Still, the user interface is one aspect of the actual game part of A Musical Story that I feel is worth praising, because it’s actually brilliant. With a lot of music games, I find that I’m concentrating so hard on the bit of the screen showing the inputs, that I can’t really take in everything else that’s happening. A Musical Story puts the animation in a circle in the middle of the screen, then has the input prompts appear on a circle around that. It makes it much easier to focus on what you’re doing while paying attention to everything else. There’s also a progressive assist, that gradually adds more visual assistance the more you fail so you’re not purely relying on the music for your input timing. There is an option to turn this on all the time, but this prevents you from getting the perfect score required to unlock the hidden last chapter.
Towards the end of A Musical Story there are some flashes of creative brilliance, mixing up the visuals, UI and basic game mechanics in interesting ways, but it’s just too little, too late.
If it were simply a case of the game bit of A Musical Story being a bit rubbish, it wouldn’t be a huge issue. I mean, The Artful Escape was my favourite game of 2021 and the button pushy bits of that are kinda naff. Unfortunately, the need for perfection that requires you to repeat the same few bars of music over and over again until you get it right means that the chill, lo-fi beats become droning and repetitive. This isn’t helped by large sections of the story being, if I’m being perfectly honest, dull. It’s a game about a road trip and the road trip doesn’t start until almost a third of the way through. It goes from multiple chapters about the tedium of the protagonist’s life, to multiple chapters about the tedium of driving across the United States. There’s a whole chapter devoted to refuelling the van! I was playing the game, which took me a little over an hour and a half, in the middle of the day in a brightly lit room and I found myself nodding off with one hand on the keyboard and the other propping up my increasingly heavy head.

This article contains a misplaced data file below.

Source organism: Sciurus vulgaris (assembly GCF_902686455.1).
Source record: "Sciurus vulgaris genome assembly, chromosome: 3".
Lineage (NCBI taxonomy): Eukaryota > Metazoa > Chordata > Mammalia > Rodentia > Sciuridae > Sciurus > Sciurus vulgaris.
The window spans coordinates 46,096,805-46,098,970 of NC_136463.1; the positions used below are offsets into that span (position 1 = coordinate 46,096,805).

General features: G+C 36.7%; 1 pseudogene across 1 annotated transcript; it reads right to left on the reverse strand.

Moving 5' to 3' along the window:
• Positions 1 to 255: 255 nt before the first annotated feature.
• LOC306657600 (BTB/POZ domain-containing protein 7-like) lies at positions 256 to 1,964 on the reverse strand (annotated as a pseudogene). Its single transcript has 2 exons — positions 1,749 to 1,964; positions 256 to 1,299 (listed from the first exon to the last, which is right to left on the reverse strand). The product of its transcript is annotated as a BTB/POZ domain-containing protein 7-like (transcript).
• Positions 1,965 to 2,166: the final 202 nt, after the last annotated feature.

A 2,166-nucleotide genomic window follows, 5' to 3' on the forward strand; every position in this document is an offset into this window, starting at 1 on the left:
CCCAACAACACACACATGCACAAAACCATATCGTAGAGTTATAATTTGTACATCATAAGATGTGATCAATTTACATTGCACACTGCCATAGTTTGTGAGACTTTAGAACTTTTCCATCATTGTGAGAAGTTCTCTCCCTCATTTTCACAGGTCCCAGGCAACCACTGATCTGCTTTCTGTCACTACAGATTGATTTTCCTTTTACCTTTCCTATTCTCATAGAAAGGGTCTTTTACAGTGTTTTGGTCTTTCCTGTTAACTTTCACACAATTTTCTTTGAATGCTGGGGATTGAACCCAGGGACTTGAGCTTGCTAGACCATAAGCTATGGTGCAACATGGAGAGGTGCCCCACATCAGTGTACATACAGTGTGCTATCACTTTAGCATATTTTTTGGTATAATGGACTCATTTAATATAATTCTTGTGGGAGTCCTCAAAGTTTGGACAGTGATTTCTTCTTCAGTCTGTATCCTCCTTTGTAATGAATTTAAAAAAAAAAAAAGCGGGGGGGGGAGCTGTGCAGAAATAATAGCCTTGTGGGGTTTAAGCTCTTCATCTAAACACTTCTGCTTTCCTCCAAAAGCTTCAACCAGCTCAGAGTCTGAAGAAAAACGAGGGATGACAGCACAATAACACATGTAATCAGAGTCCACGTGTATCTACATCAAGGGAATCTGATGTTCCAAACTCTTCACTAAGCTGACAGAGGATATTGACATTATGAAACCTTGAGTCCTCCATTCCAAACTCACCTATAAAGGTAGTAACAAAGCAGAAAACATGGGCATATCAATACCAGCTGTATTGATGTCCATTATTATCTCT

It’s a shame that my main takeaway from A Musical Story is boredom. It’s obviously a labour of love and so many of the individual elements are fantastic, especially the music. Towards the end of the game there are some flashes of creative brilliance, mixing up the visuals, UI and basic game mechanics in interesting ways, but it’s just too little, too late. I’m sure there are people out there who will absolutely adore A Musical Story, or at least find that its highs more than make up for its lows – and thankfully, there is a very generous demo available that covers the first ten of the game’s chapters, more than enough to decide whether or not it’s for you. For my part, I’m looking forward to listening to the music and letting it conjure pictures in my head, without the game getting in the way.